How does the patience and rigour of philosophical explanation fare when confronted with an irrepressible desire to commune with the object and to escape the subjective perplexities of reference, meaning and sense? Moving beyond the hype and the inflated claims made for 'Object-Oriented' thought, Peter Wolfendale considers its emergence in the light of the intertwined legacies of twentieth-century analytic and Continental traditions. Both a remarkably clear explication of the tenets of OOP and an acute critique of the movement's ramifications for philosophy today, 'Object-Oriented Philosophy' is a major engagement with one of the most prevalent trends in recent philosophy.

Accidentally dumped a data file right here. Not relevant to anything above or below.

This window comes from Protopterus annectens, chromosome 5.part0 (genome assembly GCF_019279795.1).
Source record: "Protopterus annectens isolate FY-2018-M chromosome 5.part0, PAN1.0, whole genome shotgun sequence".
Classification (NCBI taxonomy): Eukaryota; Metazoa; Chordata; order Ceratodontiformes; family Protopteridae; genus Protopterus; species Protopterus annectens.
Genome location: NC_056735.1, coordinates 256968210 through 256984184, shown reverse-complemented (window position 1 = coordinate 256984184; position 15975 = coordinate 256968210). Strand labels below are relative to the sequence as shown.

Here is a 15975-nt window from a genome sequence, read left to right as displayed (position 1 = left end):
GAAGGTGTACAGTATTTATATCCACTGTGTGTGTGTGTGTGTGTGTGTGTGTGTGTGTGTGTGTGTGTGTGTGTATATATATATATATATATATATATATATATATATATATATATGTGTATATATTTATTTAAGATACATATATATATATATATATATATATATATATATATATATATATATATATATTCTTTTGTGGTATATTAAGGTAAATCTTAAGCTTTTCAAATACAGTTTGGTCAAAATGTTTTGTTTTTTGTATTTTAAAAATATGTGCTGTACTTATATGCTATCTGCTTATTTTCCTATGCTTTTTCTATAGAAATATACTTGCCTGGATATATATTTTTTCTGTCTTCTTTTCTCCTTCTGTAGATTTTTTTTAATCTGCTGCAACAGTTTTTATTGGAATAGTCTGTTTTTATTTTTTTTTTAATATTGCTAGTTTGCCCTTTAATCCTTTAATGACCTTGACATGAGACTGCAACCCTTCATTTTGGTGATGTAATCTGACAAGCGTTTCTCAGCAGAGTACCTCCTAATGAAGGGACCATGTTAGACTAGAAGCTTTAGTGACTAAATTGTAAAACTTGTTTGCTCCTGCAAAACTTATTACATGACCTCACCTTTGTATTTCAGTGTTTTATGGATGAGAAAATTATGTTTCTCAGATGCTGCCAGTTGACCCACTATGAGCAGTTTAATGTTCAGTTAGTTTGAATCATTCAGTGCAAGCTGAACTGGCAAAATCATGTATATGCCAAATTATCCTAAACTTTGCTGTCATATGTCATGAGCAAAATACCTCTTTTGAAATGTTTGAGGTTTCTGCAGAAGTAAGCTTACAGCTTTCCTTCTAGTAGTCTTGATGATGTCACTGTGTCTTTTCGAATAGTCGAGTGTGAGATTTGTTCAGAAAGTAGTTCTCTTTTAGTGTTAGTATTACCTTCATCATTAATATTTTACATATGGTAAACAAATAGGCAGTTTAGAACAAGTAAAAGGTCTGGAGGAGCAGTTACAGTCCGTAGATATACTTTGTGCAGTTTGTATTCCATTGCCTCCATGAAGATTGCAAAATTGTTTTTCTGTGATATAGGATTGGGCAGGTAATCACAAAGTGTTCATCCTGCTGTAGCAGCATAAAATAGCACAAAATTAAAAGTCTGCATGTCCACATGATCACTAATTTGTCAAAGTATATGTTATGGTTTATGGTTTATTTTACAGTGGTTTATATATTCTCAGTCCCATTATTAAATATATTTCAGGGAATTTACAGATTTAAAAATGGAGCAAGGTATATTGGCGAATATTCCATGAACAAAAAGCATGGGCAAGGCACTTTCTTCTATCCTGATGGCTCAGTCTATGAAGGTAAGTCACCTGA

Peter Wolfendale is an independent philosopher living in the North East of England. He considers himself a heretical Platonist, an unorthodox Kantian, and a minimalist Hegelian, but is equally happy being described as a rationalist. His work focuses mainly upon the intersection between the methodology of metaphysics and the structure of rationality, but also includes foundational topics in the philosophy of value, ethics, aesthetics, and social theory.